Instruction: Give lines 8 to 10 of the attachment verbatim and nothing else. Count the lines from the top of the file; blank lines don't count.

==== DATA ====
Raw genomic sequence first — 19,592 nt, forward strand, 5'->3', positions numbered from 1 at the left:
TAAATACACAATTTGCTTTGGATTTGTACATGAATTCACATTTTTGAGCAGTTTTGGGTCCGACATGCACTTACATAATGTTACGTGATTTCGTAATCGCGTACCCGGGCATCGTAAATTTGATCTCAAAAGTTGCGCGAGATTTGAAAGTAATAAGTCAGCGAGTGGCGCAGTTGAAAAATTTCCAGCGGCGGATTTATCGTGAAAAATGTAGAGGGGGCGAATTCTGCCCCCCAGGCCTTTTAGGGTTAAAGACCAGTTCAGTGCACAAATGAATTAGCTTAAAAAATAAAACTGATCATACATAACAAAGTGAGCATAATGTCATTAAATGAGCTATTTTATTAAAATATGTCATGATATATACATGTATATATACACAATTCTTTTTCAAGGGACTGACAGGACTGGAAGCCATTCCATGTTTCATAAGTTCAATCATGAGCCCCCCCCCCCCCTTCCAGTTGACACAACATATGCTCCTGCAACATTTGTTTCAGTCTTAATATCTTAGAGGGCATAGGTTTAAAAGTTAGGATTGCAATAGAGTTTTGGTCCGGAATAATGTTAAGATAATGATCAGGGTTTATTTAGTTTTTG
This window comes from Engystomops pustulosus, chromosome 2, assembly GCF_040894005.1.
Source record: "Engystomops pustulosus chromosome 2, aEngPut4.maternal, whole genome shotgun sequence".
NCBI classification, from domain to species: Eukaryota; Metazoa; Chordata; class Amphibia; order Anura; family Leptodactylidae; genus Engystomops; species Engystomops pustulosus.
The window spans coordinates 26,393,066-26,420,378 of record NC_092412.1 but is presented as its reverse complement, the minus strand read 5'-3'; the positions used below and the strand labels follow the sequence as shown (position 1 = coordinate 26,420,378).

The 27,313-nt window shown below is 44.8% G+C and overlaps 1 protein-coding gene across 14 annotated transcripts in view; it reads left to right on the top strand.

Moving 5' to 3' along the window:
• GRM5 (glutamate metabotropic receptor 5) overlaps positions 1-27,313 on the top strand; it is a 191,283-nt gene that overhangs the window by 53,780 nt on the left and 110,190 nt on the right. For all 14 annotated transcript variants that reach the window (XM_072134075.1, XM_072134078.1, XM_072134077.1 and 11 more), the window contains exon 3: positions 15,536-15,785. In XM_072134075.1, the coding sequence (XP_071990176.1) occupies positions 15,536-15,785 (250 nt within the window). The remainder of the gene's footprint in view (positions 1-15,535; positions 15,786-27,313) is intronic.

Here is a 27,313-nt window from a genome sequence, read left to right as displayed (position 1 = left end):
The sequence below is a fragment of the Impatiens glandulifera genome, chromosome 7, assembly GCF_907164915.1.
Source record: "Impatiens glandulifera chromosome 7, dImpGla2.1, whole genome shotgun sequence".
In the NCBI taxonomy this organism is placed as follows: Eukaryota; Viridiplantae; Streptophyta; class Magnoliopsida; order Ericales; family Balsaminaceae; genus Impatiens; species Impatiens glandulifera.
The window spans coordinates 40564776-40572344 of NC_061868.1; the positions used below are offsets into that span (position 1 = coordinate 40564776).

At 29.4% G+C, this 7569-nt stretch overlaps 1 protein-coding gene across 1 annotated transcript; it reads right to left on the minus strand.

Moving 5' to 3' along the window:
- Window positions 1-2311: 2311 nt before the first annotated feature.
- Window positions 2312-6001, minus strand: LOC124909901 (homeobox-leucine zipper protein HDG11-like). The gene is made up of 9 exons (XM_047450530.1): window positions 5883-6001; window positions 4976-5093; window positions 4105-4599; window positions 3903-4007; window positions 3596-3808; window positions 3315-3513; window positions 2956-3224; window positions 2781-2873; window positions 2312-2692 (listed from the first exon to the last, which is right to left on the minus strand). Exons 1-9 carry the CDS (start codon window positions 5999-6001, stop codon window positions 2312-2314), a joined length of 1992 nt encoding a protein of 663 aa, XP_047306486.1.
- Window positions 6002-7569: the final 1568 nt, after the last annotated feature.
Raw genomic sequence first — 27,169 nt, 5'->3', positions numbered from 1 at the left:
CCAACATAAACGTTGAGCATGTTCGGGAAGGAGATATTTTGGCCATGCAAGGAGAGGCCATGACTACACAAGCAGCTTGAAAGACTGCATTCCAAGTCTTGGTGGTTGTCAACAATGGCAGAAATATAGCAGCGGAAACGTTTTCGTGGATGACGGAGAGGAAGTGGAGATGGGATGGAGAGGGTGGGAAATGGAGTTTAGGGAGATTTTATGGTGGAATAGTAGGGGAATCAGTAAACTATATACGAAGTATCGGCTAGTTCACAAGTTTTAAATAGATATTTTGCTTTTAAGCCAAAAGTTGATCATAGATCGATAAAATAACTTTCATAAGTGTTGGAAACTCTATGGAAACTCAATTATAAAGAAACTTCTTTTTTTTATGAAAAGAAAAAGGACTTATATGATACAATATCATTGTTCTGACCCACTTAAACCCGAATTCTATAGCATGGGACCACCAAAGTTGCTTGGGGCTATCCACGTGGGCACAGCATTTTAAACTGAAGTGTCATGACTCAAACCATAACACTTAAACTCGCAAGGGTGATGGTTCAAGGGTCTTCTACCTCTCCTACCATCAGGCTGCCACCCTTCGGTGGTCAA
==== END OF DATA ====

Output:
Moving 5' to 3' along the window:
• GRM5 (glutamate metabotropic receptor 5) overlaps positions 1-27,313 on the top strand; it is a 191,283-nt gene that overhangs the window by 53,780 nt on the left and 110,190 nt on the right. For all 14 annotated transcript variants that reach the window (XM_072134075.1, XM_072134078.1, XM_072134077.1 and 11 more), the window contains exon 3: positions 15,536-15,785. In XM_072134075.1, the coding sequence (XP_071990176.1) occupies positions 15,536-15,785 (250 nt within the window). The remainder of the gene's footprint in view (positions 1-15,535; positions 15,786-27,313) is intronic.

Here is a 27,313-nt window from a genome sequence, read left to right as displayed (position 1 = left end):